Monday, February 25, 2013

[mos-ak] Live webcast - MQA: The Golden Standard for Device Model Validation


MQA: The Golden Standard for Device Model Validation 


Register now




Agilent Technologies invites you to our live webcast so that you can stay up to date with the latest technologies and solutions.

When: 19th March 10:30 (CET)

Where: Online




Why is this webcast important?

Whether you are a Foundry or IDM creating models, or a design house using device models, it is important to understand model behaviour and asses quality. Foundries/IDMs need to comprehensively and effectivley asses the quality of device models, and take steps to assure their behaviour for the technology of interest. Design houses need to validate device models, and understand their behaviour in the regions of interest, prior to indroducing to the design teams. It is important for Design Houses to understand where errors exist in Foundry supplied libraries, model and document their behaviour, and assure operation in the simulation environment. MQA provides this functionality for Foundries, IDMs and fab-less Design Houses, and provides a sophisticated automated Report Generation feature to document results.




Who should view this webcast?

Modeling teams that create device models at Foundries/IDMs, foundry interface groups at Design Houses, IC designer & manger who need to evaluate new Foundry technology. 

Register Now






Presenter: Janice Deng





Janice Deng graduated from Peking University in Microelectronic, and went on to get an Engineering diploma at ESIEE, France. In 2008, she joined Accelicon , as an application engineer supporting MBP and MQA worldwide.










Presenter: Cedric Pujol





Cedric Pujol received his Electronic Diploma at Engineering School INP Grenoble France in 1997. He has worked 7 years at ST Microelectronics, in Central R&D. He developed his skills on Device Modeling through various positions : Design Kit development for Analog and RF, Design tool strategy choice for ST. Cedric joined Xpedion then Agilent where he is now leading the RFIC pre-sales activity in Europe as well as Device Modeling solution.







You received this message because you are subscribed to the Google Groups "mos-ak" group.
To unsubscribe from this group and stop receiving emails from it, send an email to
To post to this group, send email to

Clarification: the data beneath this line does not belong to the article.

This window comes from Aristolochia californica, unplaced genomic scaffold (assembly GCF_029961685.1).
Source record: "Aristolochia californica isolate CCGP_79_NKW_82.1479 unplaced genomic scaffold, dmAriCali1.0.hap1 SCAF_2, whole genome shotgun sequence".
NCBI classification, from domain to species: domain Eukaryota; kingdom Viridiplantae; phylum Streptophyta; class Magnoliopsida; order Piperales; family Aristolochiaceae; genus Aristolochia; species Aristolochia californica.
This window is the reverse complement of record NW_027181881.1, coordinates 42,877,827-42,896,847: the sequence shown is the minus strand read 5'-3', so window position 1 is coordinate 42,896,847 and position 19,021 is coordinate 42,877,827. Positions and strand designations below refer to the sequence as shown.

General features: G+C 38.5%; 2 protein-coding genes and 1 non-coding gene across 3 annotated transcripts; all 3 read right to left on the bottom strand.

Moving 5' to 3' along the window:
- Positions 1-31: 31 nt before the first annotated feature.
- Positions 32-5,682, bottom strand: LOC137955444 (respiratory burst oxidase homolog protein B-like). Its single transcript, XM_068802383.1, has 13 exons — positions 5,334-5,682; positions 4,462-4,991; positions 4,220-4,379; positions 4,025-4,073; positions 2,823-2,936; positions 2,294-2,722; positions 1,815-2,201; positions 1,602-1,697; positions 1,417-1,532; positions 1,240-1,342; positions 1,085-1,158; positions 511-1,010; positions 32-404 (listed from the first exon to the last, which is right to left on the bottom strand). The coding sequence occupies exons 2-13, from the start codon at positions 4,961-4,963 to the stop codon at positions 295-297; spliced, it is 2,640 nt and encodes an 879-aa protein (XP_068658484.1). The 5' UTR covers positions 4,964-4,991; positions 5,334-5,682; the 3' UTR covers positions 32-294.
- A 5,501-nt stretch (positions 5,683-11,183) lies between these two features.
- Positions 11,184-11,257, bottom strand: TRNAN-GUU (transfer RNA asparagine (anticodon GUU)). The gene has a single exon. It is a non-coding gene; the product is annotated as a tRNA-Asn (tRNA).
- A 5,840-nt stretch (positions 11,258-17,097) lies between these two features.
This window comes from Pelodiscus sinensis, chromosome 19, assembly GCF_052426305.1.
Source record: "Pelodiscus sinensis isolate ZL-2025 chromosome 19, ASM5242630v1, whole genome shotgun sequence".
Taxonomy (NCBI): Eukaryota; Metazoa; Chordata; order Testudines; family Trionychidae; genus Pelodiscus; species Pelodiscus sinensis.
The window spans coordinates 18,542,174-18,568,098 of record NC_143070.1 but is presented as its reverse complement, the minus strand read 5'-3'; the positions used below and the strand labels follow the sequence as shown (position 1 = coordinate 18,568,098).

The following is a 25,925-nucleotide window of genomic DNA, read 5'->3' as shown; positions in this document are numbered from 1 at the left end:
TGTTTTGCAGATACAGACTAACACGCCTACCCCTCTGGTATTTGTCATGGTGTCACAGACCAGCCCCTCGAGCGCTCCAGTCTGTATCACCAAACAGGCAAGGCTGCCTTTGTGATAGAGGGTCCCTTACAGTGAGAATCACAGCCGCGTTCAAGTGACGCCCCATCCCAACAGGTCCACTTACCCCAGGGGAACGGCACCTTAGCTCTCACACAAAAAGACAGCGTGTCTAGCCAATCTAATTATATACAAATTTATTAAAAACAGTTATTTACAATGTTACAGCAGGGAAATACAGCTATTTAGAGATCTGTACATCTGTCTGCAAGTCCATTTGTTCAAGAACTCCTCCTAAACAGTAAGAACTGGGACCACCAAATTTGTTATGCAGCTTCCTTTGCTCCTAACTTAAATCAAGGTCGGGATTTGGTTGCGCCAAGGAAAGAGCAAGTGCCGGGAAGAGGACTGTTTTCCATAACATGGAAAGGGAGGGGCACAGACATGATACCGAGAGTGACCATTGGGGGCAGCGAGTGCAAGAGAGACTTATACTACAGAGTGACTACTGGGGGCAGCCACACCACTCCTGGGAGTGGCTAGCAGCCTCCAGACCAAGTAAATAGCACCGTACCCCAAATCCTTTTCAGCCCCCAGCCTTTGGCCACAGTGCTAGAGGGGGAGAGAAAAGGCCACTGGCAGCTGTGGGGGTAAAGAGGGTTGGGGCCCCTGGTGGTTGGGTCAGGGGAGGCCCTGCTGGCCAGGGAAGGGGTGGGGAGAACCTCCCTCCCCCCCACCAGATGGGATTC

Visit this group at
For more options, visit

Friday, February 22, 2013

Fully depleted silicon technology to underlie energy-efficient designs at 28 nm and beyond

From EDN:

Industry Need for Continued Scaling
Technological advances in transistor scaling have had a dramatic effect on consumer electronics and their corresponding use cases. In 1973, Motorola developed the first mobile phone, which weighed 2.5 pounds, was 9 inches long, had limited battery life and only allowed users to make and receive calls. Fast forward to today's mobile devices that fit in the palm of your hand, with batteries that last all day and more computing power than ever thought possible.
While it has taken 40 years to come this far, innovation has been exceptionally rapid over the course of the past 10 years, and consumer expectations have accelerated at a similar pace. What sort of features and computing capabilities will we expect of our mobile devices five years from now? How about in 10 years? Future improvements largely hinge on the industry's ability to continue on the path of Moore's Law by producing ever-smaller transistors with ever-greater performance. Satisfactory scaling fulfills two core requirements: the need for smaller transistors that reduce costs and a parallel need for improved performance and lower power consumption.
To date, transistor scaling has continued in accordance with Moore's Law down to 32 nm. Engineering challenges, however, are forcing chipmakers to compromise performance and power efficiency in order to reach smaller nodes - unless they switch to new technologies that help better solve these challenges. Today, the semiconductor industry is starting to deploy such new technologies, largely relying on "fully-depleted" transistors for continued scaling and performance gains.
Fully Depleted Silicon Technology
A fully depleted (FD) transistor can be planar or tri-dimensional. In each case, in direct contrast with other technologies commonly used today, the current between source and drain is allowed to flow only through a thin silicon region, defined by the physical parameters of the transistor.
In the planar design of fully depleted technology, transistors are built flat on the silicon. For the three-dimensional alternative, manufacturers fabricate thin vertical "fins" of silicon in which current will flow from source to drain. Additionally, FD transistors can eliminate the need for implanting "dopant" atoms into the channel. These improvements help chipmakers secure gains in both energy efficiency and performance that are required from scaling silicon technology.
Figure 1: Top Left (1a): Cross-section of a conventional MOS transistor on bulk silicon, Top right (1b): Cross-section of a planar fully-depleted transistor (FD-SOI), Bottom (1c): Perspective view of a FinFET (one fin shown here), silicon-on-insulator and bulk silicon flavors. (*) Note: PTS in the bottom right diagram is Punch Through Stopper, which is a heavily doped barrier layer at the bottom of the fin. S is Source, G is Gate, D is Drain of CMOS transistors. Notional views only; dimensions are not to scale.

READ MORE in the original post.

Monday, February 11, 2013

IBM, GF, and Samsung offer a glimpse of chipmaking's future

Below is a slide showing GF' process tech roadmap for the next little while:

Friday, February 8, 2013

13. ITG/GMM-Fachtagung Analog 2013

13. ITG/GMM-Fachtagung Analog 2013
4. - 6. März in Aachen
Entwicklung von Analogschaltungen mit CAE-Methoden

Die Registrierung ist eröffnet!